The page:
comment about that trait. Make it clear that in this case

74 HARVARD BUSINESS REVIEW

Harnessing the Science of Persuasion

at least, you value what tie values. I predict that Dan will
relax his relentless negativity and give you an opening to
convince him of your competence and good intentions.

THE PRINCIPLE OF

Reciprocity:
People repay in kind.

THE APPLICATION:

Give what you want to receive.

Praise is likely to have a wanning and softening effect on
Dan because, ornery as he is, he is still human and subject
to the universal human tendency to treat people the way
they treat him. If you have ever caught yourself smiling at
a coworker just because he or she smiled first, you know
how this principle works.

Charities rely on reciprocity to help them raise funds.
For years, for instance, the Disabled American Veterans
organization, using only a well-crafted fund-raising letter,
garnered a very respectable 18% rate of response to its ap-
peals. But when the group started enclosing a small gift in
the envelope, the response rate nearly doubled to 35%.
The gift – personalized address labels – was extremely
modest, but it wasn’t what prospective donors received
that made the difference. It was that they had gotten any-
thing at all.

What works in that letter works at the office, too. It’s
more than an effusion of seasonal spirit, of course, that
impels suppliers to shower gifts on purchasing depart-
ments at holiday time. In 1996, purchasing managers ad-
mitted to an interviewer from Inc. magazine that after
having accepted a gift from a supplier, they were willing
to purchase products and services they would have oth-
erwise declined. Gifts also have a startling effect on re-
tention. I have encouraged readers of my book to send me
examples of the principles of influence at work in their
own lives. One reader, an employee of the State of Ore-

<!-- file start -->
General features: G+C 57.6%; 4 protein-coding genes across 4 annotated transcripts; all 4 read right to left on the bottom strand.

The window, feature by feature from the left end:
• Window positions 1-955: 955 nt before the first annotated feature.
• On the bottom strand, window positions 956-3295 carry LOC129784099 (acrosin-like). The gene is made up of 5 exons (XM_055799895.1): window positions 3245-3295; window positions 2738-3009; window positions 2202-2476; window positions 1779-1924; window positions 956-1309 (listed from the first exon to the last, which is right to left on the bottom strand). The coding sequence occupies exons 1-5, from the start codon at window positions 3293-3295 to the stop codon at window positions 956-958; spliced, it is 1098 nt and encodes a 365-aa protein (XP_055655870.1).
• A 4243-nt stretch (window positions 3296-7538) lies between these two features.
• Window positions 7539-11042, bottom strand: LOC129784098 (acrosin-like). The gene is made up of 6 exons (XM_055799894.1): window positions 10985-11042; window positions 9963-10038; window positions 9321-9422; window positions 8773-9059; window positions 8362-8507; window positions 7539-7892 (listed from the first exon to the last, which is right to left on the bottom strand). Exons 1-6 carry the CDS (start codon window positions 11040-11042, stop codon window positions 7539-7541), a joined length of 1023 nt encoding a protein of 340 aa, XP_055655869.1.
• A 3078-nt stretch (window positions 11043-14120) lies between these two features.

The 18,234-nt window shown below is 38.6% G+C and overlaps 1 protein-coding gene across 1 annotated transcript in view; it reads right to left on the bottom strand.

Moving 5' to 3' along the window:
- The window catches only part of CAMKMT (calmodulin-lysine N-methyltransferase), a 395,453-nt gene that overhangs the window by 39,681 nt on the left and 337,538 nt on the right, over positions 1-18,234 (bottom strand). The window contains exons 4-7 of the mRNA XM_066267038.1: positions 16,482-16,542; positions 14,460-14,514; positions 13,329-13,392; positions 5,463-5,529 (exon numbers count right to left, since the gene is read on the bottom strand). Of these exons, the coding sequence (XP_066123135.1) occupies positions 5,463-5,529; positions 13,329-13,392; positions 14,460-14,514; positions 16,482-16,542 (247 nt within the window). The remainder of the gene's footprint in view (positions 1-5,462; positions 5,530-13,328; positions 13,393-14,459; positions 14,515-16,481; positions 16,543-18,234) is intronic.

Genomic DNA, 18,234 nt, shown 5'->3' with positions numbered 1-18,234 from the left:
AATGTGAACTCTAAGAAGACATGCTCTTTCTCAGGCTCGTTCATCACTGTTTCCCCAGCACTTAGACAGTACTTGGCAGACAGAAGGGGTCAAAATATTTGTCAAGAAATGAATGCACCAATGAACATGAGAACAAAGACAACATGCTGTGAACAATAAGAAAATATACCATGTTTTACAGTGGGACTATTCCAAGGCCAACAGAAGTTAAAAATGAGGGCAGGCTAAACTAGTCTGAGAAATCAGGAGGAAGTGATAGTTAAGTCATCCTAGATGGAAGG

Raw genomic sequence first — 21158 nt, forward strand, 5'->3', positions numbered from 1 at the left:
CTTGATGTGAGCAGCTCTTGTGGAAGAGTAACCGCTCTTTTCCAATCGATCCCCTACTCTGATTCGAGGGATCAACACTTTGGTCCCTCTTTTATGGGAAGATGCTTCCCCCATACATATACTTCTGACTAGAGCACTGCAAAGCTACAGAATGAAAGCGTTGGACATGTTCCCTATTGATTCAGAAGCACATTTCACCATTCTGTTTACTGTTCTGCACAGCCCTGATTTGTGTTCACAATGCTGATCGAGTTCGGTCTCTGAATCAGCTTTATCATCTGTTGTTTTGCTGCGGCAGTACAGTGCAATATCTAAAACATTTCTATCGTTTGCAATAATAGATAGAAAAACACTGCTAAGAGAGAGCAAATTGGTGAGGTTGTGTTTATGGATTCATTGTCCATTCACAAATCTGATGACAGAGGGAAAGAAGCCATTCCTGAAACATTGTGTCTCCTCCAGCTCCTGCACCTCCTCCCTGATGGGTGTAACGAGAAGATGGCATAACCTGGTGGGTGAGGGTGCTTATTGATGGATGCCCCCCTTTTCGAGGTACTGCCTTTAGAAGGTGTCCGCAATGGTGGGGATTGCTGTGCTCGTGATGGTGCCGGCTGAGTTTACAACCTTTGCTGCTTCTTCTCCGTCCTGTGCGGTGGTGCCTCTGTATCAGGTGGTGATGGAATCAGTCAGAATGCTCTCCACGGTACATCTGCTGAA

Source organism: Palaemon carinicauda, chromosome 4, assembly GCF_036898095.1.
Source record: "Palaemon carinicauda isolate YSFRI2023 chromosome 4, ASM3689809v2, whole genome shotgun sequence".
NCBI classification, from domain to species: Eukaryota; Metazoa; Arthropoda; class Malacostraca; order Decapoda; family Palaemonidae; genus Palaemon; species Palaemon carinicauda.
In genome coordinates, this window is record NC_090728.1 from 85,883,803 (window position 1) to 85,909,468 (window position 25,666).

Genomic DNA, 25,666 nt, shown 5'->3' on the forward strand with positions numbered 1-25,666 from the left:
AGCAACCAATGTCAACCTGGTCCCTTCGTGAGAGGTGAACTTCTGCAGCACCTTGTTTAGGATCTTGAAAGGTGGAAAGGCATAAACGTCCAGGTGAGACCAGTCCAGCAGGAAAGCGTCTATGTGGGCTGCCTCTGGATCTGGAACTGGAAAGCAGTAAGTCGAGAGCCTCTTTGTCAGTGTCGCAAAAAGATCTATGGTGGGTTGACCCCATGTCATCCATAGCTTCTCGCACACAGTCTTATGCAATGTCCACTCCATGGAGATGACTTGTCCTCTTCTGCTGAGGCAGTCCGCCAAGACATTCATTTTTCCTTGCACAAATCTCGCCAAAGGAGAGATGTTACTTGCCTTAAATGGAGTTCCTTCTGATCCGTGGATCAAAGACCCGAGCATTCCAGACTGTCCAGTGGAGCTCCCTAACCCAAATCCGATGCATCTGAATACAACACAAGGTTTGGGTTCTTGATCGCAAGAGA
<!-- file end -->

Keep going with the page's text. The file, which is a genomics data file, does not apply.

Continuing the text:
gon, sent a letter in which she oftered these reasons for
her commitment to her supervisor:

He gives me and my son gifts for Christmas and gives
me presents on my birthday. There is no promotion for
the type of job I have, and my only choice for one is to
move to another department. But I find myself resist-
ing trying to move. My boss is reaching retirement age,
and I am thinking 1 will be able to move out after he re-
tires….[F]or now, I feel obligated to stay since he has
been so nice to me.
Ultimately, though, gift giving is one of the cruder

applications of the rule of reciprocity. In its more sophis-
ticated uses, it confers a genuine first-mover advantage
on any manager who is trying to foster positive attitudes

and productive persona! relationships in the office:
Managers can elicit the desired behavior from cowork-
ers and employees by displaying it first Whether it’s a
sense of trust, a spirit of ctwperation, or a pleasant de-
meanor, leaders should model the behavior they want to
see from others.

The same holds true for managers faced with issues of
information delivery and resource allocation. If you lend
a member of your staff to a colleague who is shorthanded
and staring at a fast-approaching deadline, you will sig-
nificantly increase your chances of gefting help when you
need it. Your odds wil! improve even more if you say,
when your colleague thanks you for the assistance, some-
thing like, “Sure, glad to help. I know how important it is
for me to count on your help when I need it.”

THE PRINCIPLE OF I

Social Proof:
People follow the lead of similar others. ,

THE APPLICATION:

Use peer power whenever it’s available.

Social creatures that they are, human beings rely heav-
ily on the people around them for cues on how to think,
feel, and act. We know this intuitively, but intuition has
also been confirmed by experiments, such as the one first
described in 1982 in the Journal of Applied Psychology. A
group of researchers went door-to-door in Columbia,
South Carolina, soliciting donations for a charity cam-
paign and displaying a list of neighborhood residents who
had already donated to the cause. The researchers found
that the longer the donor list was, the more likely those
solicited would be to donate as well.

To the people being solicited, the friends’ and neigh-
bors’ names on the list were a form of socia! evidence
about how they should respond. But the evidence would
not have been nearly as compelling had the names been
those of random strangers. In an experiment from the
1960s, first described in the Journal of Personality and 50-
ciat Psychology, residents of New York City were asked to
retum a lost wallet to its owner. They were highly likely
to aftempt to return the waUet when they !earned that an-
other New Yorker had previous!y aftempted to do so. But
!eaming that someone from a foreign country had tried
to retum the wallet didn’t sway their decision one way or
the other.

The lesson for executives ftom these two experiments
is that persuasion can be extremely effective when it
comes from peers. The science supports what most sales
professionals already know: Testimonials from satis-
fied customers work best when the satisfied customer

OCTOBER 2001 75

Harnessing the Science of Persuasion

and the prospective customer share similar circum-
stances. That lesson can help a manager faced with the